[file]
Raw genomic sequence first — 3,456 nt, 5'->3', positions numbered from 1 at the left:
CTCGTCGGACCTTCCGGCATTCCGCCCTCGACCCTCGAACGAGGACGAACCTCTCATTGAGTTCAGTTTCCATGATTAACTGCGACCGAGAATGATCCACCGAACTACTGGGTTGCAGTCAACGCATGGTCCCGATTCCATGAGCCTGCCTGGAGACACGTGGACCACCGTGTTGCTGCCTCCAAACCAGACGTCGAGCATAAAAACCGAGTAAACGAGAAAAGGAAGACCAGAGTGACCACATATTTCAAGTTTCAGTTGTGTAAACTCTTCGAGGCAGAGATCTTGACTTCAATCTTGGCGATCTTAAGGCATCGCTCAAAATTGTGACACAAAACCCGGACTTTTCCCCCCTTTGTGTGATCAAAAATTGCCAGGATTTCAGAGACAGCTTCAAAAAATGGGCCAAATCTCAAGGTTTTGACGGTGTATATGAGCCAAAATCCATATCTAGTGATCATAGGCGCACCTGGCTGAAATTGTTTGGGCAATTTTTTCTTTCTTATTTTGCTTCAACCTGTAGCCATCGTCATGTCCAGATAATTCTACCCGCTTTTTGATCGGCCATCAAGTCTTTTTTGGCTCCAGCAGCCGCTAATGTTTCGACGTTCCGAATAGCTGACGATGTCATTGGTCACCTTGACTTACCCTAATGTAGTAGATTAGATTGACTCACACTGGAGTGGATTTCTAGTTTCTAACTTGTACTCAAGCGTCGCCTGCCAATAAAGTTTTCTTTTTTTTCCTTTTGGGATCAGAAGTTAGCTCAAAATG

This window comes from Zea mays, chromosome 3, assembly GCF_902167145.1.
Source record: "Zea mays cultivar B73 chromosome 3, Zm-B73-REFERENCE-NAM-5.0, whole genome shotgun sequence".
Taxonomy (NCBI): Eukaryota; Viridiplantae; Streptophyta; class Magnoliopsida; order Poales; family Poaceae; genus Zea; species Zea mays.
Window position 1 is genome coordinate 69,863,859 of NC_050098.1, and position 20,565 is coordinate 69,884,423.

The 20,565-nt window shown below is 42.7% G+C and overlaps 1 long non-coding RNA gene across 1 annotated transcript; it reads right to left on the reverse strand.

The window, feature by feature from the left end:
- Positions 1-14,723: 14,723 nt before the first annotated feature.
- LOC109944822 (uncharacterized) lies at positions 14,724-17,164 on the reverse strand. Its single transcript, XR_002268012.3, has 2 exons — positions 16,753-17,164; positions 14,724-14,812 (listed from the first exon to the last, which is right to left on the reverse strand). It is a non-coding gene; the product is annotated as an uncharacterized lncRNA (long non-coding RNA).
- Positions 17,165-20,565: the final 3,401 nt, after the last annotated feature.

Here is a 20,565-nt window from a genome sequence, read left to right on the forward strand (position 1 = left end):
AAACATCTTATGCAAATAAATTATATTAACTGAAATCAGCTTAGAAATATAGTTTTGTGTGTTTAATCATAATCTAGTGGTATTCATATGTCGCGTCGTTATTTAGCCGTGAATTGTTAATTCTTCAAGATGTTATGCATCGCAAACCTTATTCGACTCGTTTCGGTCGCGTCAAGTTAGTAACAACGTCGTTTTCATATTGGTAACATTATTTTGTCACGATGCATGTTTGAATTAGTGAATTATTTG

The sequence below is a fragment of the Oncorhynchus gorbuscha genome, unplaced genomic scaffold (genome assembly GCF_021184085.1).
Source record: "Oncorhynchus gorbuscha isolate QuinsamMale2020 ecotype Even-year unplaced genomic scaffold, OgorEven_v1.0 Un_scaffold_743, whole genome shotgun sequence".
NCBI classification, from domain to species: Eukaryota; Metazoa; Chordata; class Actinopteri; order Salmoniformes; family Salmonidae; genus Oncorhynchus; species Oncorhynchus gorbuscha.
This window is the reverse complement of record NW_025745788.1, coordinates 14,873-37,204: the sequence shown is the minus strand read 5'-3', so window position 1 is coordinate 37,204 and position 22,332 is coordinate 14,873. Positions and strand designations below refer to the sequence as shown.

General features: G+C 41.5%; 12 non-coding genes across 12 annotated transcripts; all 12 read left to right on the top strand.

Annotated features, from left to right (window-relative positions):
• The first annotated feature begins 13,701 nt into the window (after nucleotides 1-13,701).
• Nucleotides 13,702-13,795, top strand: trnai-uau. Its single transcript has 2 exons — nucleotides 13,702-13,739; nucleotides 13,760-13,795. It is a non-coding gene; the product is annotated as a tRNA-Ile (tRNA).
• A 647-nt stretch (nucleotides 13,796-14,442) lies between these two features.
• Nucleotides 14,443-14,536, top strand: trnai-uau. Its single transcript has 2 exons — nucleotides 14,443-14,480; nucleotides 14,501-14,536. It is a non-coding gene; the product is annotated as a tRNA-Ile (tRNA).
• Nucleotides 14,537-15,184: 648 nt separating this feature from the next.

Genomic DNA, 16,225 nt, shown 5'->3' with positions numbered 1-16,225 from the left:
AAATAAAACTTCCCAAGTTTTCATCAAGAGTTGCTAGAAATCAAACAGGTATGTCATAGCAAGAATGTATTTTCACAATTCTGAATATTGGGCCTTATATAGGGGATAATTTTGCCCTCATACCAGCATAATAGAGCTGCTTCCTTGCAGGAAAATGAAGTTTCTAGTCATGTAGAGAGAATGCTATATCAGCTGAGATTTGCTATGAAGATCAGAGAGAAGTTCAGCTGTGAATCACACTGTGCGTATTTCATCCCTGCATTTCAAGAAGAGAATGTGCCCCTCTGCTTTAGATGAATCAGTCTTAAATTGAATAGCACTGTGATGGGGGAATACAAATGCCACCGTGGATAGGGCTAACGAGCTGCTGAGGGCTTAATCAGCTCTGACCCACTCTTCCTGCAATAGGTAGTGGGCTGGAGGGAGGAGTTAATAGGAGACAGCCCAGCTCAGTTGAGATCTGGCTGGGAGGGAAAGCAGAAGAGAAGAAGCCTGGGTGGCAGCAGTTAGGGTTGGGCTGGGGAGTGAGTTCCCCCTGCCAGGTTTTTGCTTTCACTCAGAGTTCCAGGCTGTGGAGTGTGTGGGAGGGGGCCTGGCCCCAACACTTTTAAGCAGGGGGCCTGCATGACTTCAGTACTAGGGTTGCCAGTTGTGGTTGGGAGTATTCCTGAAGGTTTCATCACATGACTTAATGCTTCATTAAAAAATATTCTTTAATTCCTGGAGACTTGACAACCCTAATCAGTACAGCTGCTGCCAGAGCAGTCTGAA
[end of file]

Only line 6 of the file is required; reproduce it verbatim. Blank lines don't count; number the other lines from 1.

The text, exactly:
Window position 1 is genome coordinate 69,863,859 of NC_050098.1, and position 20,565 is coordinate 69,884,423.